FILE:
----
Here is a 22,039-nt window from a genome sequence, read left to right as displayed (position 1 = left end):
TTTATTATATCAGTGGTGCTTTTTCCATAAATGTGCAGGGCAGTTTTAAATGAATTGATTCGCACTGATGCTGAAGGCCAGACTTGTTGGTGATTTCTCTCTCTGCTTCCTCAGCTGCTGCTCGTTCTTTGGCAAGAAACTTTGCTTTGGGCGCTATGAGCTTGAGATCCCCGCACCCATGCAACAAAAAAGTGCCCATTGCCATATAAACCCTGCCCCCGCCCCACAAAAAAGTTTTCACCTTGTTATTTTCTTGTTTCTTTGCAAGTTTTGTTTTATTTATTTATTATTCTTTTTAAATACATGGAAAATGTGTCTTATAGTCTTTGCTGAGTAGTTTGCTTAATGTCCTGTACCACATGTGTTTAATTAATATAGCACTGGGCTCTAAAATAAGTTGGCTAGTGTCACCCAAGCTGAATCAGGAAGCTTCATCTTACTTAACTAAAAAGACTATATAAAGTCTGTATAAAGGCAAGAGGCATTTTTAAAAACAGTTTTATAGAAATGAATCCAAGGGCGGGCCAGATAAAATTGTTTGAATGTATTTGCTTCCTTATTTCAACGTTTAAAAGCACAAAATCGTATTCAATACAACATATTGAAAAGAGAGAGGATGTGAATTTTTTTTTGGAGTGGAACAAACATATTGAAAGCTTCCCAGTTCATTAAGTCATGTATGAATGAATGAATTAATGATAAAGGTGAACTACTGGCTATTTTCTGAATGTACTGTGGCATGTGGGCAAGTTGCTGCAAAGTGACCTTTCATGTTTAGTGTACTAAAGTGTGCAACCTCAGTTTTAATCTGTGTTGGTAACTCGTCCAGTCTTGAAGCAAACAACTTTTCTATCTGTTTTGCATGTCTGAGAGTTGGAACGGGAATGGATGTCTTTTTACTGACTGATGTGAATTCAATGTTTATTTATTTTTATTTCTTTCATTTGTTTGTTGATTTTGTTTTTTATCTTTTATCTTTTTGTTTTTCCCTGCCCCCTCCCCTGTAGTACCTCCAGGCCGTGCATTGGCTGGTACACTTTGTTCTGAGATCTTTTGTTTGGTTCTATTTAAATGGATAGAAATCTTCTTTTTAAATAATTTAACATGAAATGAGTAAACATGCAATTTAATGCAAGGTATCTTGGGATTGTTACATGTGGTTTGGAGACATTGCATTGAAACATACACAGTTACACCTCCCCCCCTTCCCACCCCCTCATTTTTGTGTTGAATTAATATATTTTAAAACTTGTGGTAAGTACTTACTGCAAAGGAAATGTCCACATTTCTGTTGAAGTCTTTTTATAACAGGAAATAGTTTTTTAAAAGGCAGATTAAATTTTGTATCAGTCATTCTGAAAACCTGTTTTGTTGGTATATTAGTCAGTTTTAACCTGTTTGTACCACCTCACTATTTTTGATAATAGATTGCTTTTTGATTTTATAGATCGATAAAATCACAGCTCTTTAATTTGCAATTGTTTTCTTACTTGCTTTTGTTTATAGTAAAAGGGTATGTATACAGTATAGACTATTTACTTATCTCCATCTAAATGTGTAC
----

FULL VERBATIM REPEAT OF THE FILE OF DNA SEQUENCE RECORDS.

Here is a 22,039-nt window from a genome sequence, read left to right as displayed (position 1 = left end):
TTTATTATATCAGTGGTGCTTTTTCCATAAATGTGCAGGGCAGTTTTAAATGAATTGATTCGCACTGATGCTGAAGGCCAGACTTGTTGGTGATTTCTCTCTCTGCTTCCTCAGCTGCTGCTCGTTCTTTGGCAAGAAACTTTGCTTTGGGCGCTATGAGCTTGAGATCCCCGCACCCATGCAACAAAAAAGTGCCCATTGCCATATAAACCCTGCCCCCGCCCCACAAAAAAGTTTTCACCTTGTTATTTTCTTGTTTCTTTGCAAGTTTTGTTTTATTTATTTATTATTCTTTTTAAATACATGGAAAATGTGTCTTATAGTCTTTGCTGAGTAGTTTGCTTAATGTCCTGTACCACATGTGTTTAATTAATATAGCACTGGGCTCTAAAATAAGTTGGCTAGTGTCACCCAAGCTGAATCAGGAAGCTTCATCTTACTTAACTAAAAAGACTATATAAAGTCTGTATAAAGGCAAGAGGCATTTTTAAAAACAGTTTTATAGAAATGAATCCAAGGGCGGGCCAGATAAAATTGTTTGAATGTATTTGCTTCCTTATTTCAACGTTTAAAAGCACAAAATCGTATTCAATACAACATATTGAAAAGAGAGAGGATGTGAATTTTTTTTTGGAGTGGAACAAACATATTGAAAGCTTCCCAGTTCATTAAGTCATGTATGAATGAATGAATTAATGATAAAGGTGAACTACTGGCTATTTTCTGAATGTACTGTGGCATGTGGGCAAGTTGCTGCAAAGTGACCTTTCATGTTTAGTGTACTAAAGTGTGCAACCTCAGTTTTAATCTGTGTTGGTAACTCGTCCAGTCTTGAAGCAAACAACTTTTCTATCTGTTTTGCATGTCTGAGAGTTGGAACGGGAATGGATGTCTTTTTACTGACTGATGTGAATTCAATGTTTATTTATTTTTATTTCTTTCATTTGTTTGTTGATTTTGTTTTTTATCTTTTATCTTTTTGTTTTTCCCTGCCCCCTCCCCTGTAGTACCTCCAGGCCGTGCATTGGCTGGTACACTTTGTTCTGAGATCTTTTGTTTGGTTCTATTTAAATGGATAGAAATCTTCTTTTTAAATAATTTAACATGAAATGAGTAAACATGCAATTTAATGCAAGGTATCTTGGGATTGTTACATGTGGTTTGGAGACATTGCATTGAAACATACACAGTTACACCTCCCCCCCTTCCCACCCCCTCATTTTTGTGTTGAATTAATATATTTTAAAACTTGTGGTAAGTACTTACTGCAAAGGAAATGTCCACATTTCTGTTGAAGTCTTTTTATAACAGGAAATAGTTTTTTAAAAGGCAGATTAAATTTTGTATCAGTCATTCTGAAAACCTGTTTTGTTGGTATATTAGTCAGTTTTAACCTGTTTGTACCACCTCACTATTTTTGATAATAGATTGCTTTTTGATTTTATAGATCGATAAAATCACAGCTCTTTAATTTGCAATTGTTTTCTTACTTGCTTTTGTTTATAGTAAAAGGGTATGTATACAGTATAGACTATTTACTTATCTCCATCTAAATGTGTAC